Color Accentuation

This feature is similar to other software. 

The distinction of PhotoLab’s Vibrance slider is to automatically limit the increase of the saturation on already saturated tints on the one hand, and to avoid the clipping of the colors on the other hand.
– In the positive direction, it acts more strongly on the colors of nature, blues and greens 
– Its action is limited on yellows and reds as well as the flesh colors of portraits
– In the negative direction, it rapidly reduces reds
– It does not act on folded colors (dark hues)

The action of the Saturation slider is linear.
In landscape it is often agreed to accentuate the Vibrance and soften the Saturation.
Most of the creative presets proposed by PhotoLab do the same (generally vibrance +20 and saturation -20).
These two sliders should not be used in the same direction for redundant correction.

The interest of this tool is to intervene quickly for a small adjustment.

Click to enlarge – Alt+ < to return

Warm Tone Filter

This FilmPack function is interesting in the development process. It facilitates warming up the images without shifting the white balance on dark hues. It not change the presence of the colors and thus all the settings related to the contrast.
There is also the filter “Cold Tone”.

My own preset prepares the slider set to 10.  
– Activate the function by clicking the checkmark OR
– Start the correction to 15 by a Right Click on the left of the rail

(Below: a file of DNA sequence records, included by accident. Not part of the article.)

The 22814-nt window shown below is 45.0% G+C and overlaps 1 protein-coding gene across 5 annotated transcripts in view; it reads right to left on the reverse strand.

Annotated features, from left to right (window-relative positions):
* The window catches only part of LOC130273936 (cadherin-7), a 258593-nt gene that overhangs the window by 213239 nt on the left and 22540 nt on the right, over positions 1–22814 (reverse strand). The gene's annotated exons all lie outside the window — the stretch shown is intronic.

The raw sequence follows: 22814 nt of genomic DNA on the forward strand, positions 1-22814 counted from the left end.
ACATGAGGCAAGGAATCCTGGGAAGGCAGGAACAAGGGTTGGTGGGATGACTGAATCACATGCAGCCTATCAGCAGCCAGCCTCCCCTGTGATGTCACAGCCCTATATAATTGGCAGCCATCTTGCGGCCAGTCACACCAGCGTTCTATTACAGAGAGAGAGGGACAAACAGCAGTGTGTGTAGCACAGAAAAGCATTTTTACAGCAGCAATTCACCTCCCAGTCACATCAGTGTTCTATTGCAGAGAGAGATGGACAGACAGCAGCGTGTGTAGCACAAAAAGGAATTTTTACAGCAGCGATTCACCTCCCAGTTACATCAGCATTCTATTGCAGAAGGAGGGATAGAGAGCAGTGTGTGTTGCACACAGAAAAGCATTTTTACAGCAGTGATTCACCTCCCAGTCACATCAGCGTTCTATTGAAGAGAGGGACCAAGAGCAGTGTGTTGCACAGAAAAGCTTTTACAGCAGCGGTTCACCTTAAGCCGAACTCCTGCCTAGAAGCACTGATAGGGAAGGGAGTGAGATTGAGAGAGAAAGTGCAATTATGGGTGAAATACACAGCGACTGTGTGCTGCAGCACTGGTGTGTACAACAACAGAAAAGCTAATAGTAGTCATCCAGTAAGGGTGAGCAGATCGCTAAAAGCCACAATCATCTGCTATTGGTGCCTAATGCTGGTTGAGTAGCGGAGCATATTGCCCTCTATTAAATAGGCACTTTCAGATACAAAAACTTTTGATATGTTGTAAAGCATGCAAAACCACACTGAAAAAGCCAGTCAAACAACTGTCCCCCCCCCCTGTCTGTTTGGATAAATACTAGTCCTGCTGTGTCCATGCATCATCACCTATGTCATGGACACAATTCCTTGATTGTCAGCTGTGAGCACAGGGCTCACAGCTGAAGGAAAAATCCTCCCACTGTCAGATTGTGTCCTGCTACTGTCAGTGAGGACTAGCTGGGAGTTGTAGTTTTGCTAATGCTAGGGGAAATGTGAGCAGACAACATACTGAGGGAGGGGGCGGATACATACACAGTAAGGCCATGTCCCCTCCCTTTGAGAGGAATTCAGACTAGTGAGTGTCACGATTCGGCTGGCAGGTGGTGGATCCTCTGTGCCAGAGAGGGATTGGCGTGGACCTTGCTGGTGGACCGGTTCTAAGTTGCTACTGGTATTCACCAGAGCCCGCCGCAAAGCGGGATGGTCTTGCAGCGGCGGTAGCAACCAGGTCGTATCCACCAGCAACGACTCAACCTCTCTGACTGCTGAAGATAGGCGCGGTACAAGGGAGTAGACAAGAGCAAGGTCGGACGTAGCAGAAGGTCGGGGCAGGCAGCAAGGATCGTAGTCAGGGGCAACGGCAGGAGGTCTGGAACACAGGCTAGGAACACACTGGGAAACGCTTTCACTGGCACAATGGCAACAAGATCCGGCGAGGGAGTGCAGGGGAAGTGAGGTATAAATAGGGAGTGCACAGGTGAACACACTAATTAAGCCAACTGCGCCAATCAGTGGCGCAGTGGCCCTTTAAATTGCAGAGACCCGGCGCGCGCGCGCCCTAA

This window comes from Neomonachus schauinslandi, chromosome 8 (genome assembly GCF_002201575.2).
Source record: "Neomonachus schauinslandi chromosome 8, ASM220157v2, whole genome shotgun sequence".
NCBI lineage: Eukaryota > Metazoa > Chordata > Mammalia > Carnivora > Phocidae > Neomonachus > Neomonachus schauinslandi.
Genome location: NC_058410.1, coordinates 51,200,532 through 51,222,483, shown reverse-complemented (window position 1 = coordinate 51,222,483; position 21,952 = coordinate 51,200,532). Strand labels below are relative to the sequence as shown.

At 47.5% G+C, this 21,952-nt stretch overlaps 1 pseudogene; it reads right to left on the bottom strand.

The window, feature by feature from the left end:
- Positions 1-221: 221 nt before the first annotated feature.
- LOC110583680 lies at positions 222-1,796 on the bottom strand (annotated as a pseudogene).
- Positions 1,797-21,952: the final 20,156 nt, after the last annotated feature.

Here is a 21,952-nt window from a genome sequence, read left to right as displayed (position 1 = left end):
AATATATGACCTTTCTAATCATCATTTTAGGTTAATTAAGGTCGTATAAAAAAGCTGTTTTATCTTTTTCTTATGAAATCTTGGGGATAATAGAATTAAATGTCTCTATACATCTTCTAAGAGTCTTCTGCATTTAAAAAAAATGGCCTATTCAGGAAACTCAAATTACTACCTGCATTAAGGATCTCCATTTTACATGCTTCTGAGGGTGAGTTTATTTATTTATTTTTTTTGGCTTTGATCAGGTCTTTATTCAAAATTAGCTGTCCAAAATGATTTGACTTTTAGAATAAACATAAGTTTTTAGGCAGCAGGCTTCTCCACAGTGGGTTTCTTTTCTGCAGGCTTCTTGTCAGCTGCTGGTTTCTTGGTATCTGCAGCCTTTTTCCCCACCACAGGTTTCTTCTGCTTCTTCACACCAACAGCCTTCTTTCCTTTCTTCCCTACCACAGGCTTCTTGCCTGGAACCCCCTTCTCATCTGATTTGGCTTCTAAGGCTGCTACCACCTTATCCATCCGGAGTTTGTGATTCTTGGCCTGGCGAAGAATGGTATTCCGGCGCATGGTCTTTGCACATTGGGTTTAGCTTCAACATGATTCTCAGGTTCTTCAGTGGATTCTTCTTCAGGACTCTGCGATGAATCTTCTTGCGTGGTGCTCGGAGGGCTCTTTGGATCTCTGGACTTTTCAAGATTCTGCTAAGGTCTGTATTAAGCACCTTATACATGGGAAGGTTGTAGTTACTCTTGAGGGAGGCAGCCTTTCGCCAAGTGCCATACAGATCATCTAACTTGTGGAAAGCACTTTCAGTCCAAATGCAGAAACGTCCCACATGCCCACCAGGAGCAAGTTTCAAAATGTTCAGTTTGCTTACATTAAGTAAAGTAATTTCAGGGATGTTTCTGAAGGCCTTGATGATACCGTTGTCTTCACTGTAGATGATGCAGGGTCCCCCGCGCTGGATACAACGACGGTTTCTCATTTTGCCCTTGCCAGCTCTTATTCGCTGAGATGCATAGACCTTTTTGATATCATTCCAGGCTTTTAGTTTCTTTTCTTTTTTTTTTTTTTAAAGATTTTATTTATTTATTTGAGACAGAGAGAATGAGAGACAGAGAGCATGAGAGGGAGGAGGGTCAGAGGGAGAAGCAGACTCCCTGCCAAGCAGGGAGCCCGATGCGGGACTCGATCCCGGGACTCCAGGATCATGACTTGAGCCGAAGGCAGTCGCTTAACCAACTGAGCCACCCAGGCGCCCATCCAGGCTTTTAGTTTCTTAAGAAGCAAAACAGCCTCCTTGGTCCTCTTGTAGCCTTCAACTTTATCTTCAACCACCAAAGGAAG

Sepia Toning

The “Style – Toning” tool in the Color palette (FilmPack optional but recommended for more options) enhances the lights in photos taken at golden hour or blue hour.


Color Adjustment – HSL wheel

Based on the color wheel, the HSL tool (Hue Saturation Luminance) allows you to independently adjust the Saturation and Luminance and modify the hue of a defined color channel to a custom amplitude.

The automatic selection of the range to be modified is carried out with the pipette.
– Activate the pipette in the center of the wheel
– Determine the amplitude radius of the measurement (Ctrl + wheel)
– ENTER key to stop the pipette tool
OR Manually select a channel button


The initial division proposed by PhotoLab is divided into sectors on the color wheel. But there are actually eight customizable channels available. It is thus possible to assign a completely different color range to a channel.


http://tuto.dxo.free.fr/EN/Efficacite/Images_Eff/C3_palette_HSL_anim.gif

Use of the tool: 
– Select the channel to adjust
– Act on the Saturation or Luminance sliders
– The external handle allows you to change the color of the channel
– The central handles define the transition with neighboring colors
– Internal handles widen or narrow the range of tint to be adjusted

The division of the color wheel can be adjusted as needed (animation).
– Click held in the circle to shift the tint range to modify
– Double click in the circle to reset the hue range
– Double click on an external handle to reset the offset
– Double click on the colored button to restore the initial position in the chromatic circle